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When Learning Gets Personal, Part 4: The Bigger Picture

This post is written by Bryan Christopher, NCTE’s P12 Policy Analyst from North Carolina.  It is the fourth part of a series about Wildin Acosta, an undocumented student. You can read the first part here, second part here and third part here

On Monday, January 23, the remarkable story of Wildin Acosta’s quest to earn a high school diploma quietly ended.

Wildin finished his math exam, said goodbye to a handful of friends and teachers, and walked out of Riverside High School having earned the remaining credits he needed to graduate. The moment occurred 361 days after US Immigration and Customs Enforcement (ICE) agents arrested him; 309 days after students, community members, and elected officials helped halt his deportation order; and 165 days after his release from Stewart Detention Center in Lumpkin, GA.

The moment also occurred three days after Donald Trump became the forty-fifth US president, and it leaves me wondering what lies in store for other immigrant students and their families.

Wildin’s journey—his arrest, six-month stay in prison, return home, and fall semester back at school—is a crash course in the many points at which immigration and education policies intersect. Those intersections will intensify in the weeks to come.

As schools and communities reacted to the executive action to temporarily ban visas, travel, and refugee admission for citizens of Iraq, Iran, Sudan, Syria, Somalia, Libya, and Yemen (before the State Department reversed it), many educators are also waiting anxiously to see what the Trump Administration does with President Obama’s signature immigration reforms.

Obama granted temporary legal status to undocumented migrants via two executive orders: Deferred Action for Childhood Arrivals (DACA)  and Deferred Action for Parents of Americans and Lawful Permanent Residents (DAPA). Established in 2012, DACA grants temporary stays and work authorization to individuals who

  • arrived in the United States before their sixteenth birthday;
  • continuously resided in the United States since June 15, 2007, and had no lawful status at that time;
  • were currently in school, earned a high school degree, or were honorably discharged from the armed forces or Coast Guard;
  • have not been convicted of a felony, significant misdemeanor, or three or more other misdemeanors, and pose no threat to national security or public safety.

Source: UCIS flier

Two years later, DAPA granted certain parents of children who are US citizens or legal residents three-year stays and work authorizations.

Overturning DACA would affect nearly 800,000 “Dreamers” and affect schools and classrooms more than any wall or visa suspension. On the campaign trail, President Trump promised to end DACA, but he has softened his language since the election. In a January 26 interview with ABC News, he said his administration would release a new policy “over the next period of four weeks.”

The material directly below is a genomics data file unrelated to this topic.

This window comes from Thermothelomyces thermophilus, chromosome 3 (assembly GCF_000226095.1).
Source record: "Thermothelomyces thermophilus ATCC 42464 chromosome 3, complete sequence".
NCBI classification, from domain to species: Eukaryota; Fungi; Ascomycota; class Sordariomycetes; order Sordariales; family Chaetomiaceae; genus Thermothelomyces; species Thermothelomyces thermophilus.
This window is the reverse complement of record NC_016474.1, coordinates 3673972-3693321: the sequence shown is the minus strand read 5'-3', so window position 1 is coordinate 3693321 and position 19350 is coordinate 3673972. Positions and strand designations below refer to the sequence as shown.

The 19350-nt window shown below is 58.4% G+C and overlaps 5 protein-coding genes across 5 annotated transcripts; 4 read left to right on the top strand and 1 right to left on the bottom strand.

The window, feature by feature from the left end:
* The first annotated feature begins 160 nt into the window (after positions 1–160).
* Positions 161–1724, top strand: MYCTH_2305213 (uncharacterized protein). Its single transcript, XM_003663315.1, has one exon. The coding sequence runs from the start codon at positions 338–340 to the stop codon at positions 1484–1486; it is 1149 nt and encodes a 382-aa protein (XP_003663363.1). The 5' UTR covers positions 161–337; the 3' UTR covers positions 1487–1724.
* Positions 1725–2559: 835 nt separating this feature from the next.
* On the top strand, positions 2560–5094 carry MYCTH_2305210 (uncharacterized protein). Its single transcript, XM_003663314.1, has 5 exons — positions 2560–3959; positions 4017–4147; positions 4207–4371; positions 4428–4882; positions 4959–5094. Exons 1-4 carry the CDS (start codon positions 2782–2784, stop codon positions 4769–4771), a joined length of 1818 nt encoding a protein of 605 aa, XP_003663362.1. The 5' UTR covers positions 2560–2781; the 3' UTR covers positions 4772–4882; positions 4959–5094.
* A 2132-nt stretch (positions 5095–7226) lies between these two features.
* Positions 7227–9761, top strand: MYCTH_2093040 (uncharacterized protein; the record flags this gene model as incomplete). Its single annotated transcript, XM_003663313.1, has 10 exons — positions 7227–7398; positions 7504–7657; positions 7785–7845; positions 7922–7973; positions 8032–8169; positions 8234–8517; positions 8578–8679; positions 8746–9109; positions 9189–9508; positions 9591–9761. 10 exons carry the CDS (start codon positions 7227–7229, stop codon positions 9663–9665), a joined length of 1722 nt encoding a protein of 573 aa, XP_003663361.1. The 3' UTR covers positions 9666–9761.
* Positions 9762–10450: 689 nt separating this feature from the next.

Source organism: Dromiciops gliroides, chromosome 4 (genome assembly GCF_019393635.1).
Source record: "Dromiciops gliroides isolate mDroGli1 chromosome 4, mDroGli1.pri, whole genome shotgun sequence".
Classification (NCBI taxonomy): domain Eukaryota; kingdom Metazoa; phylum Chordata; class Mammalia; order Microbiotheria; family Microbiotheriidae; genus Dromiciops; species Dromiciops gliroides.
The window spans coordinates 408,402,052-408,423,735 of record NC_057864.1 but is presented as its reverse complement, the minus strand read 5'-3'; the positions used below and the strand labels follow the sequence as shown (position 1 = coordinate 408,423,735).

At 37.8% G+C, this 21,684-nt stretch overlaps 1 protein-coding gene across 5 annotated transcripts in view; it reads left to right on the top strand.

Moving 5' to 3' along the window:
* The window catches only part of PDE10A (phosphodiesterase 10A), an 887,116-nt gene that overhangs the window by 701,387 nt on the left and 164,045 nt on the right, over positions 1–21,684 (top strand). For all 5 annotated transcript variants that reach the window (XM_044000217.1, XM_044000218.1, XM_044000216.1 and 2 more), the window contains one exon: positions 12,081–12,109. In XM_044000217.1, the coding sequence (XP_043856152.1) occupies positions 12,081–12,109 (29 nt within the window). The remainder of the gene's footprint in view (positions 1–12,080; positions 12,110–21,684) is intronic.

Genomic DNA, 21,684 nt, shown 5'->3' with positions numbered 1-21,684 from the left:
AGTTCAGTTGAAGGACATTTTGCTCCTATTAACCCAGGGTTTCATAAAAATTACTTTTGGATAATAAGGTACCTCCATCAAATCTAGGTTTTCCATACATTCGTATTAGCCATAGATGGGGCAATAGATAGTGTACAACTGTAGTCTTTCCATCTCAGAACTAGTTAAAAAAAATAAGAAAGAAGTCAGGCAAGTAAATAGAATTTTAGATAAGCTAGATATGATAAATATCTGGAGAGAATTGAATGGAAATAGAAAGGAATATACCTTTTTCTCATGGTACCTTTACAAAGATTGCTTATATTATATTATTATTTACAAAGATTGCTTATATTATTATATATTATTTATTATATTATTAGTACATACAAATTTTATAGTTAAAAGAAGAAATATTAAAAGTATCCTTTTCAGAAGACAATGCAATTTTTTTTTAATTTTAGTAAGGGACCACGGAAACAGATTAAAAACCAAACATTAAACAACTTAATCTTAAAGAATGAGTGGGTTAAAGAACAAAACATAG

As teachers, it is not our place to share our political opinions with students or their families, nor should we advocate for specific changes in policy while representing a public school. It is, however, our job to support our students, regardless of immigration status, and do everything we can to address their basic needs and deliver a sound education.

In an effort to best serve all students, teachers should understand how policy changes could impact their classrooms and look to support students in several ways:

  • Monitor attendance. Follow up appropriately if a student is absent for multiple days and make sure there is counseling and mental health support available for students facing traumatic change within their families and homes.
  • Know the laws. Educate yourself on federal and state immigration policies so that you can share accurate information. US Citizenship and Immigration Services is a good place to start.
  • Find strength in numbers. Reach out to colleagues and civic and community organizations and work together to find ways to support students struggling with changing state and federal policies.
  • Contact elected officials. Make them aware of the effects policies have on education. You see immigration and education policies intersect through your daily interaction with students. Lawmakers do not. Invite them to visit your school to witness the great things your students are doing. Thank them for their time and support!

Wildin’s journey is just one example of how informed community members can advocate for change without breaking federal or state laws. Regardless of the content you teach, be aware of policy changes and support your students as they adjust to a new political landscape.

Bryan Christopher teaches English and Journalism at Riverside High School in Durham, NC. He’s also an NCTE Policy Analyst and Hope Street Teacher Voice Fellow. Email or Follow him @bryanchristo4.